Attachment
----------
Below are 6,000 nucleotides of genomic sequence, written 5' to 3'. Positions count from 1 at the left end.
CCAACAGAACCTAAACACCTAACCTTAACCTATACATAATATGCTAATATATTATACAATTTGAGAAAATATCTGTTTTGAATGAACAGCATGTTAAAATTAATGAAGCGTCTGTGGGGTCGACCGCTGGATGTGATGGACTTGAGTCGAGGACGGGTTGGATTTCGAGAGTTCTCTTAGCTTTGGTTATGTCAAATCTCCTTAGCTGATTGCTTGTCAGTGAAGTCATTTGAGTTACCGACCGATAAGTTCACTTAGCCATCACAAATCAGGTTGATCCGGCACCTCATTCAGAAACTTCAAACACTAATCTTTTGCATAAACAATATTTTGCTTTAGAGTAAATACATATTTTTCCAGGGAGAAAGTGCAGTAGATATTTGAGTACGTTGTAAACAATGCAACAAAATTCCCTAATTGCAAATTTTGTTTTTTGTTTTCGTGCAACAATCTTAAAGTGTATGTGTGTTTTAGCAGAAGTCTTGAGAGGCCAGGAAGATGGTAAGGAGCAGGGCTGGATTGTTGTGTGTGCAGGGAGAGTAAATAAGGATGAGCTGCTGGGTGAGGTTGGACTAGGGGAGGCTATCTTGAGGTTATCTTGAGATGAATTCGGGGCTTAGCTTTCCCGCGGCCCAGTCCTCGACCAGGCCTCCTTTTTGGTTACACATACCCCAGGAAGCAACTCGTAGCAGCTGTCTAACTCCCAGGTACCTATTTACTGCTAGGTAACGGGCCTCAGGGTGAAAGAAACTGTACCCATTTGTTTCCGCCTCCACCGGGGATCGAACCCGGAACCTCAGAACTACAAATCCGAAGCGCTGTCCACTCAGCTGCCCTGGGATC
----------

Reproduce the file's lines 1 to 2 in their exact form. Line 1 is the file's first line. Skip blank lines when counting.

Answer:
Below are 6,000 nucleotides of genomic sequence, written 5' to 3'. Positions count from 1 at the left end.
CCAACAGAACCTAAACACCTAACCTTAACCTATACATAATATGCTAATATATTATACAATTTGAGAAAATATCTGTTTTGAATGAACAGCATGTTAAAATTAATGAAGCGTCTGTGGGGTCGACCGCTGGATGTGATGGACTTGAGTCGAGGACGGGTTGGATTTCGAGAGTTCTCTTAGCTTTGGTTATGTCAAATCTCCTTAGCTGATTGCTTGTCAGTGAAGTCATTTGAGTTACCGACCGATAAGTTCACTTAGCCATCACAAATCAGGTTGATCCGGCACCTCATTCAGAAACTTCAAACACTAATCTTTTGCATAAACAATATTTTGCTTTAGAGTAAATACATATTTTTCCAGGGAGAAAGTGCAGTAGATATTTGAGTACGTTGTAAACAATGCAACAAAATTCCCTAATTGCAAATTTTGTTTTTTGTTTTCGTGCAACAATCTTAAAGTGTATGTGTGTTTTAGCAGAAGTCTTGAGAGGCCAGGAAGATGGTAAGGAGCAGGGCTGGATTGTTGTGTGTGCAGGGAGAGTAAATAAGGATGAGCTGCTGGGTGAGGTTGGACTAGGGGAGGCTATCTTGAGGTTATCTTGAGATGAATTCGGGGCTTAGCTTTCCCGCGGCCCAGTCCTCGACCAGGCCTCCTTTTTGGTTACACATACCCCAGGAAGCAACTCGTAGCAGCTGTCTAACTCCCAGGTACCTATTTACTGCTAGGTAACGGGCCTCAGGGTGAAAGAAACTGTACCCATTTGTTTCCGCCTCCACCGGGGATCGAACCCGGAACCTCAGAACTACAAATCCGAAGCGCTGTCCACTCAGCTGCCCTGGGATC